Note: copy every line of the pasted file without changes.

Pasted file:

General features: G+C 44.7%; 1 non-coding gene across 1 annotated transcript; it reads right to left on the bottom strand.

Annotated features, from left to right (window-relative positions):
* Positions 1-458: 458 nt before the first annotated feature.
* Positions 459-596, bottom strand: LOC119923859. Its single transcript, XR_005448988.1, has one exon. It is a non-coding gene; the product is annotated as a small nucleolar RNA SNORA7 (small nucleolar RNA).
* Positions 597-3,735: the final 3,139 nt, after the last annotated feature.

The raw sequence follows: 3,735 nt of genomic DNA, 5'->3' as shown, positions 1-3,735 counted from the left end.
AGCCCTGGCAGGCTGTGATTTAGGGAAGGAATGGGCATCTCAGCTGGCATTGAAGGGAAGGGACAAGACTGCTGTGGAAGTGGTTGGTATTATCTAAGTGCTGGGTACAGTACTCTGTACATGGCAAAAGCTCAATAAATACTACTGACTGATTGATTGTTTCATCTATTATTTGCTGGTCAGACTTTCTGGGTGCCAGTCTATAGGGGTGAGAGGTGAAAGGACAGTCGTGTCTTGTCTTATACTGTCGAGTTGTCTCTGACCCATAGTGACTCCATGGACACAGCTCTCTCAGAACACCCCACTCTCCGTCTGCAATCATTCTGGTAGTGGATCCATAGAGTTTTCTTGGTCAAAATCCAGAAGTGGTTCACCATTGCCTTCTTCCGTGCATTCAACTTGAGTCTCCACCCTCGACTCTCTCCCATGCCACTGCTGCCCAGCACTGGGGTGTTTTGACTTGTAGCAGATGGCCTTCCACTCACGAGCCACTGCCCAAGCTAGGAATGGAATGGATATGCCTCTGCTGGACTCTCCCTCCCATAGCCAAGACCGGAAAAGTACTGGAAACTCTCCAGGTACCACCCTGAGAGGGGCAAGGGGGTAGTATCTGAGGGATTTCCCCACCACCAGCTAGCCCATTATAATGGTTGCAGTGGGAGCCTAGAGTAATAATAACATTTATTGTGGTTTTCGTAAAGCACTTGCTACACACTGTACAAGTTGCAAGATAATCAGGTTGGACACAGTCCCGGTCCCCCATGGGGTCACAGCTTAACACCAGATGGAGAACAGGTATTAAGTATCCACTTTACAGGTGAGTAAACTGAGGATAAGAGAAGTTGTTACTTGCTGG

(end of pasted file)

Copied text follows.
General features: G+C 44.7%; 1 non-coding gene across 1 annotated transcript; it reads right to left on the bottom strand.

Annotated features, from left to right (window-relative positions):
* Positions 1-458: 458 nt before the first annotated feature.
* Positions 459-596, bottom strand: LOC119923859. Its single transcript, XR_005448988.1, has one exon. It is a non-coding gene; the product is annotated as a small nucleolar RNA SNORA7 (small nucleolar RNA).
* Positions 597-3,735: the final 3,139 nt, after the last annotated feature.

The raw sequence follows: 3,735 nt of genomic DNA, 5'->3' as shown, positions 1-3,735 counted from the left end.
AGCCCTGGCAGGCTGTGATTTAGGGAAGGAATGGGCATCTCAGCTGGCATTGAAGGGAAGGGACAAGACTGCTGTGGAAGTGGTTGGTATTATCTAAGTGCTGGGTACAGTACTCTGTACATGGCAAAAGCTCAATAAATACTACTGACTGATTGATTGTTTCATCTATTATTTGCTGGTCAGACTTTCTGGGTGCCAGTCTATAGGGGTGAGAGGTGAAAGGACAGTCGTGTCTTGTCTTATACTGTCGAGTTGTCTCTGACCCATAGTGACTCCATGGACACAGCTCTCTCAGAACACCCCACTCTCCGTCTGCAATCATTCTGGTAGTGGATCCATAGAGTTTTCTTGGTCAAAATCCAGAAGTGGTTCACCATTGCCTTCTTCCGTGCATTCAACTTGAGTCTCCACCCTCGACTCTCTCCCATGCCACTGCTGCCCAGCACTGGGGTGTTTTGACTTGTAGCAGATGGCCTTCCACTCACGAGCCACTGCCCAAGCTAGGAATGGAATGGATATGCCTCTGCTGGACTCTCCCTCCCATAGCCAAGACCGGAAAAGTACTGGAAACTCTCCAGGTACCACCCTGAGAGGGGCAAGGGGGTAGTATCTGAGGGATTTCCCCACCACCAGCTAGCCCATTATAATGGTTGCAGTGGGAGCCTAGAGTAATAATAACATTTATTGTGGTTTTCGTAAAGCACTTGCTACACACTGTACAAGTTGCAAGATAATCAGGTTGGACACAGTCCCGGTCCCCCATGGGGTCACAGCTTAACACCAGATGGAGAACAGGTATTAAGTATCCACTTTACAGGTGAGTAAACTGAGGATAAGAGAAGTTGTTACTTGCTGG